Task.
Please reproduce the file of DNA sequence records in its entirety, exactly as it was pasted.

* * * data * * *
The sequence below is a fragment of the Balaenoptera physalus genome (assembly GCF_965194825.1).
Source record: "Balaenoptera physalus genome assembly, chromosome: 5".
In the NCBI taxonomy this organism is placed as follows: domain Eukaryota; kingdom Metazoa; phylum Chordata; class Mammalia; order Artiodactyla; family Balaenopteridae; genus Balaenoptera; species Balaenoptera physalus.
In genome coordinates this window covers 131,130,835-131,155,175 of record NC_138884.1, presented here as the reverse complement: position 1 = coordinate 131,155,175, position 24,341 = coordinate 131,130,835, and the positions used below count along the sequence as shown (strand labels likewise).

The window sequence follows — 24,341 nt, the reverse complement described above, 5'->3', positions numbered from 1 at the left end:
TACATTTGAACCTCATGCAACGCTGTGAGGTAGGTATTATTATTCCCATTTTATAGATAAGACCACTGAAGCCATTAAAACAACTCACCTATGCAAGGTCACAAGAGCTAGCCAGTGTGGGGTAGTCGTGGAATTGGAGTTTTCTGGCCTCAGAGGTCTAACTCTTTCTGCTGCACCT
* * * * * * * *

The sequence below is a fragment of the Balaenoptera physalus genome (assembly GCF_965194825.1).
Source record: "Balaenoptera physalus genome assembly, chromosome: 5".
In the NCBI taxonomy this organism is placed as follows: domain Eukaryota; kingdom Metazoa; phylum Chordata; class Mammalia; order Artiodactyla; family Balaenopteridae; genus Balaenoptera; species Balaenoptera physalus.
In genome coordinates this window covers 131,130,835-131,155,175 of record NC_138884.1, presented here as the reverse complement: position 1 = coordinate 131,155,175, position 24,341 = coordinate 131,130,835, and the positions used below count along the sequence as shown (strand labels likewise).

The window sequence follows — 24,341 nt, the reverse complement described above, 5'->3', positions numbered from 1 at the left end:
TACATTTGAACCTCATGCAACGCTGTGAGGTAGGTATTATTATTCCCATTTTATAGATAAGACCACTGAAGCCATTAAAACAACTCACCTATGCAAGGTCACAAGAGCTAGCCAGTGTGGGGTAGTCGTGGAATTGGAGTTTTCTGGCCTCAGAGGTCTAACTCTTTCTGCTGCACCT